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April 10, 2014 Horse Trekking: Musings about Going Solo

And a splendid day was had by all. The trails won’t be good for riding much longer – at least for the next few weeks. This was what enabled me to rationalize what turned out to be a good decision, which was to take Tinni and the dogs on a longer outing, riding the lower loop. I chose to take this particular horse and the dogs because I figured that it would be easier to deal with them than with Raudi and Hrimmi. Plus, getting the dogs out is always the first priority. They’ve never, ever done any damage when inside, because beforehand, they’ve gotten exercise. But still, I thought what might go awry? Well, older horse might punch through the snow on the trail and break a leg, or a dog might get caught in a trap. There was also the likelihood that no matter who I took out, I might get lost if I ventured too far from home.

The route Alys, Tinni, and the dogs took

This all gave me reason to pause. But I decided to do the ride because I had an easy out. I could, if I foresaw trouble of any kin, always turn around and head back in the direction of home. I, of course, felt this way until I reached the point of no return, which was a little ways past the ride’s halfway point. And, all had gone well. The dogs were sticking close, Tinni had remained lively, and the trail was firm.

We continued on. Amazingly, even the lower trail was hard packed. And the recent snow had stuck to the ice, so there was no apparent overflow. I kept going, this being a loop, left turns. ATVs had recently plied the trail, so the tracks affirmed that I was headed in the right direction. I was about a mile or so beyond the halfway point when I came to a place where the trail was more defined going to the right. I went left, about a hundred yards, and then because it didn’t feel right, I backtracked and went right. As I suspected, the trail took a jog and then went to the left again.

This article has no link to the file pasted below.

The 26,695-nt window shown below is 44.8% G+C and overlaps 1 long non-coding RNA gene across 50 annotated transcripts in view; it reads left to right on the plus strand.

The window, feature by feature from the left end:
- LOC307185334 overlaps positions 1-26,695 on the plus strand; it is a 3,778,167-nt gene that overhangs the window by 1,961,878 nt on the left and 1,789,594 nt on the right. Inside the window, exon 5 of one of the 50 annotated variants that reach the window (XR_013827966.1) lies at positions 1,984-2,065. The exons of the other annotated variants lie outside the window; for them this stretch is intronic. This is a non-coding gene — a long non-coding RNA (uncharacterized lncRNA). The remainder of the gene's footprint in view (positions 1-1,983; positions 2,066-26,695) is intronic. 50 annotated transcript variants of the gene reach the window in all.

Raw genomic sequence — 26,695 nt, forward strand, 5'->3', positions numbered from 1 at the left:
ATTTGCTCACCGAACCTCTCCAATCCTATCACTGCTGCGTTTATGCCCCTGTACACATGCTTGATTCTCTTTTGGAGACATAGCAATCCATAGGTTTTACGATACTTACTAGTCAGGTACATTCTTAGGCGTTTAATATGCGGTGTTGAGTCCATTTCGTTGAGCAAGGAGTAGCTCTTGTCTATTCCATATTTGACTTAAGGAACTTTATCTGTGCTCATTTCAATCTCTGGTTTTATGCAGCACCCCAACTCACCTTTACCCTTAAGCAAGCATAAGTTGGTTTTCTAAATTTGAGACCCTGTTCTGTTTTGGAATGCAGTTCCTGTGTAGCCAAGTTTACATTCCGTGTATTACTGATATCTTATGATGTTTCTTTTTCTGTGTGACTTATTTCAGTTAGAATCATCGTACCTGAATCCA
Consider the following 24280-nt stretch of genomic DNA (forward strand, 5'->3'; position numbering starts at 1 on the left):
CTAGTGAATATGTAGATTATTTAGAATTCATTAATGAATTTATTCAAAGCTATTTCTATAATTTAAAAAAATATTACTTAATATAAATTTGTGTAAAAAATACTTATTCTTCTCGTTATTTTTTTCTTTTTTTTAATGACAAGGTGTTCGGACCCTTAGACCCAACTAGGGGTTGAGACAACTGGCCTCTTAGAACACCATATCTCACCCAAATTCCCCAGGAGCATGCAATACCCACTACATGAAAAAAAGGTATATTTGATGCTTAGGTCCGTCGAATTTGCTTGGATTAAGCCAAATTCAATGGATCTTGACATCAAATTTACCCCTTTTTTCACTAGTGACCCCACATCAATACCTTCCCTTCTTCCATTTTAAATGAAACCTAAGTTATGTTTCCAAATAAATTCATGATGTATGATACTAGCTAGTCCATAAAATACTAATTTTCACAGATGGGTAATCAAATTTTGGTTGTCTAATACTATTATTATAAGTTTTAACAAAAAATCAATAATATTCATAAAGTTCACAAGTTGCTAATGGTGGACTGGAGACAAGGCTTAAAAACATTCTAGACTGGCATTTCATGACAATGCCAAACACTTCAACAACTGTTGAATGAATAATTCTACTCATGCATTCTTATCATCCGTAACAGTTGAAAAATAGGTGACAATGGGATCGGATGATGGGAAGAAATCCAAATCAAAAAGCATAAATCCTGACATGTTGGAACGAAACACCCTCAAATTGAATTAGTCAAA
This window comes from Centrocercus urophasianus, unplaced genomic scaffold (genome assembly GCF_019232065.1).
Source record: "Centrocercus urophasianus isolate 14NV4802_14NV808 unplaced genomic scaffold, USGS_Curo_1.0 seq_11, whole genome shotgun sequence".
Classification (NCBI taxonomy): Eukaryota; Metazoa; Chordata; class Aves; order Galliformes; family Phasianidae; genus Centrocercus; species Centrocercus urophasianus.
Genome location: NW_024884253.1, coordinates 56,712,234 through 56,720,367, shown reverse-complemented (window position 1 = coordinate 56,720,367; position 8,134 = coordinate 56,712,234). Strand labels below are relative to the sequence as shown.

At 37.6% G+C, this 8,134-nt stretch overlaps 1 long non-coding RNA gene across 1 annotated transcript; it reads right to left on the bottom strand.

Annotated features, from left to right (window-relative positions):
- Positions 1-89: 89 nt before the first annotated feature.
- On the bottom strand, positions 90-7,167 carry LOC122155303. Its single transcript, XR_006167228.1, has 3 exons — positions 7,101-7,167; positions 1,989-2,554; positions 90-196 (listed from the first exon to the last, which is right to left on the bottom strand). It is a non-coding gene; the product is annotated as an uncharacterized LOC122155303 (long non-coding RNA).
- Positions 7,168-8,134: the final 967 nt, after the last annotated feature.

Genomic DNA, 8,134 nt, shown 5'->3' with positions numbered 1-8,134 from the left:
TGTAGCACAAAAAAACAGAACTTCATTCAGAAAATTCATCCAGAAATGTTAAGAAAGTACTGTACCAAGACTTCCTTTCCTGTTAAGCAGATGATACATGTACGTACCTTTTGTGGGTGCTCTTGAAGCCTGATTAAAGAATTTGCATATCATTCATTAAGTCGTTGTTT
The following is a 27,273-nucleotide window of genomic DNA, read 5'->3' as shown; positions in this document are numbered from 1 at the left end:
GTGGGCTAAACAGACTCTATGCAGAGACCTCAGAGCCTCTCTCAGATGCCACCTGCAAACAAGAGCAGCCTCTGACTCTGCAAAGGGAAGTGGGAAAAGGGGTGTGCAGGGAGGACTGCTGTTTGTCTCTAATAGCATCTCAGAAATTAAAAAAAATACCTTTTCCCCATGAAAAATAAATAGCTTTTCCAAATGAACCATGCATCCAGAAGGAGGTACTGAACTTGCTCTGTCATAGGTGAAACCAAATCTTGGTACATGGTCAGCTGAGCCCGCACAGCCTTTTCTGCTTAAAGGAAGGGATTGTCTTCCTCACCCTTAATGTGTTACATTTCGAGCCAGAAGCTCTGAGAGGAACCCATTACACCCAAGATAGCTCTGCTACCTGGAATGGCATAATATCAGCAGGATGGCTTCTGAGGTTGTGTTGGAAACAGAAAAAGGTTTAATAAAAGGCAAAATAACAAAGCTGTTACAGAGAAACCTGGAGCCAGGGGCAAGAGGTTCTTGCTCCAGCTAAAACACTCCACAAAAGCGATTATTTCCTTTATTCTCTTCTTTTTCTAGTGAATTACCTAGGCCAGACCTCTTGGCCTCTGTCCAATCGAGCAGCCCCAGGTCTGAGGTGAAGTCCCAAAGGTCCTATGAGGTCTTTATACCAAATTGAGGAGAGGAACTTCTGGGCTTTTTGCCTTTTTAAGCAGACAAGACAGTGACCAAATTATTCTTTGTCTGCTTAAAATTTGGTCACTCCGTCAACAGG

I had another moment of uncertainty a mile further. The trail going to the left was somewhat used, the trail to the right being far more used. Tinni and I went a ways, then the trail we were on petered out. I got off him and walked back in the other direction. We returned to the turnoff, and went right. Sure enough, we soon came to a very familiar steep downhill.

There were yet to come, a few more moments of uncertainty. However, I kept making left hand turns. After all, wasn’t it Horace Greely who once said “go left young woman, go left.” All the while I kept thinking – you can ride a trail solo, or with someone – but both rides will differ markedly. This is because there’s no one to confer with when going at it alone. Some say that border collies and Icelandic horses have incredible homing instincts. But here’s the catch. They will head for home of their own volition in their own time. An Icelandic horse might hone in on last year’s leaves, and a border collie might decide to follow a scent, in which case the rider might actually become really, really lost.

I wasn’t ever lost. I could have backtracked at any point during my ride. I just wanted to take what after the half-way point was the shortest distance. But I did get to thinking that it would be sadly ironic if the local search and rescue was sent out to find me. If so, I’d undoubtedly be found by Vicky Parks and her dogs Bettles, who I think are the best k-9 team in the state. If Bettles did locate me, I’d do as I’d been trained to do – wait for her owner to tag me, then give her her toy and play with her, all the while telling her what a good dog she was. The dog would be puzzled because I’m usually a subject.

I finally came to Four Corners, the place where two trails intersect, and breathed a sigh of relief, for I now had absolutely no doubt where I was. Tinni, feeling my seat soften, snorted. And the dogs, seeing my shoulders relax, all fell in behind me. In my head, I began working on a dispatch, the first line of which was “and a splendid time was had by all.”

Next: 101. 4/11/14: Horse Training: Raudi’s Eleventh Birthday